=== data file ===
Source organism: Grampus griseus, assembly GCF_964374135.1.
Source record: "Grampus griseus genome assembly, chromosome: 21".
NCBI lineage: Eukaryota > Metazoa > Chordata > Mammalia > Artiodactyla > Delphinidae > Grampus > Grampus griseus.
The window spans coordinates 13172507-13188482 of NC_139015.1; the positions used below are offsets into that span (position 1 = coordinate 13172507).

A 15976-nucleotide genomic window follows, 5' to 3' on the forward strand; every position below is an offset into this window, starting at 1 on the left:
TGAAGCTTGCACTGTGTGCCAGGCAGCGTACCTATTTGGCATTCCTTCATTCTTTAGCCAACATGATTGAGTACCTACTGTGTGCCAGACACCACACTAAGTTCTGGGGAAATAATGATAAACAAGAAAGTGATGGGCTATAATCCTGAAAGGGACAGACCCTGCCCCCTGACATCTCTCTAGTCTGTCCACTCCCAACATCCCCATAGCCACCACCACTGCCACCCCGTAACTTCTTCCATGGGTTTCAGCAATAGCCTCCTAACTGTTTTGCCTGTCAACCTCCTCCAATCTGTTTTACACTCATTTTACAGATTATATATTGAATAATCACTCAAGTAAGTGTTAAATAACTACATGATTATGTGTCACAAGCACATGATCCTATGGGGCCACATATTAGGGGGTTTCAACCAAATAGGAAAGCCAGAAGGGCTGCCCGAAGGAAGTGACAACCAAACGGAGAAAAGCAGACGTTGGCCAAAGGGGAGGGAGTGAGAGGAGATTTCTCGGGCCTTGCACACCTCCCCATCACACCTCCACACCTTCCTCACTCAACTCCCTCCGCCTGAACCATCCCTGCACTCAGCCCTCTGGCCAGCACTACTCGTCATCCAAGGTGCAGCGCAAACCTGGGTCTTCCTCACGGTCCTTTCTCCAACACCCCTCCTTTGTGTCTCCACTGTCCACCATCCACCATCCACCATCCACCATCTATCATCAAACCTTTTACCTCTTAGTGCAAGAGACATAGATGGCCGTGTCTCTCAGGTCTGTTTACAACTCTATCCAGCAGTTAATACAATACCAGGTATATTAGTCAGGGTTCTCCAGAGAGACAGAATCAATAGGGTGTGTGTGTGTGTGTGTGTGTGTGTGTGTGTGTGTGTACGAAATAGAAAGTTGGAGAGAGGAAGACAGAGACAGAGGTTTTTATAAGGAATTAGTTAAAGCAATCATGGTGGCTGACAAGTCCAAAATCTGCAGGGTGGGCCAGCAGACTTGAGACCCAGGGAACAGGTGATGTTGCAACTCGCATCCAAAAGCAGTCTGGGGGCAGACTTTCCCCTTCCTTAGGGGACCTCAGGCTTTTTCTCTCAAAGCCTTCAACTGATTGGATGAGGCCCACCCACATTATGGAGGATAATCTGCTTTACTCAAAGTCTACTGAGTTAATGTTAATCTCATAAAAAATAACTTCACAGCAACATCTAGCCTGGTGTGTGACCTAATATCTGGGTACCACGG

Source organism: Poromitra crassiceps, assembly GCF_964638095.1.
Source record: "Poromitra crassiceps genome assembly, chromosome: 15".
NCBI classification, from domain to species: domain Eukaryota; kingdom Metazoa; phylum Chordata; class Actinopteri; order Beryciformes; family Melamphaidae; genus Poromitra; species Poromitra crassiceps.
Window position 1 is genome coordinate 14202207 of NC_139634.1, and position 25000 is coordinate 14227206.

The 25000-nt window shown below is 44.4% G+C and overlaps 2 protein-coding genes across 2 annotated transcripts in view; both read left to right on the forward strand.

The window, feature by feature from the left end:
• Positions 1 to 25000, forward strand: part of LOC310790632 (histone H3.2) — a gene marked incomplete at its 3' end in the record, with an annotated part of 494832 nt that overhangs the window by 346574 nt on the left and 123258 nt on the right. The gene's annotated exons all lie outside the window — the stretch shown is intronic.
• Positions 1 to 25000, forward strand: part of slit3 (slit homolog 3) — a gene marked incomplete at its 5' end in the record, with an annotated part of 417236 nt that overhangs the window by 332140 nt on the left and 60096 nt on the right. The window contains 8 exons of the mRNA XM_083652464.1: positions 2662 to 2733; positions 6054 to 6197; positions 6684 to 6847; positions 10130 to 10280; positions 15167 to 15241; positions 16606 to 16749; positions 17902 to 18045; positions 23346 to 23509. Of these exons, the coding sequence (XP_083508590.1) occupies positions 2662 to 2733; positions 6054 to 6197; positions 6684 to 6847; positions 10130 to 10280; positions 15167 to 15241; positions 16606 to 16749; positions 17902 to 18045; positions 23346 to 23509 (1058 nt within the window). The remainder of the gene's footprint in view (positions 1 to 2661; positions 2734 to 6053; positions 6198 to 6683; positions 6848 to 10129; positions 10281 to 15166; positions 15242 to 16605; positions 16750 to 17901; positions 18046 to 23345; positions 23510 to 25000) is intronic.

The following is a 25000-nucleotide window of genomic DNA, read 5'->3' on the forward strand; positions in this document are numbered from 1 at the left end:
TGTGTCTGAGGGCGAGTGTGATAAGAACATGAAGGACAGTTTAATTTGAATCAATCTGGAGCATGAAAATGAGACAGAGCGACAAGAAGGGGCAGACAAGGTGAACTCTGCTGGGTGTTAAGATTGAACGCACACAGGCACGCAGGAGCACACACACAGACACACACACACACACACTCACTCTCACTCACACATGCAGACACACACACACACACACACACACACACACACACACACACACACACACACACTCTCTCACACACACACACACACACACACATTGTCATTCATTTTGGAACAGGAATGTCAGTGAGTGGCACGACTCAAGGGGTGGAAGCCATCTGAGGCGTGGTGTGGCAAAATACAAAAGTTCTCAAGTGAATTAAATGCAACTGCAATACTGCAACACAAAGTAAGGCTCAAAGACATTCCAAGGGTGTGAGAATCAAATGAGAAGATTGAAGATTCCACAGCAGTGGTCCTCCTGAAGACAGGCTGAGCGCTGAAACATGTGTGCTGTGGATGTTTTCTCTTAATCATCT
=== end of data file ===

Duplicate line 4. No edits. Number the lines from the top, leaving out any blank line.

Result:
The window spans coordinates 13172507-13188482 of NC_139015.1; the positions used below are offsets into that span (position 1 = coordinate 13172507).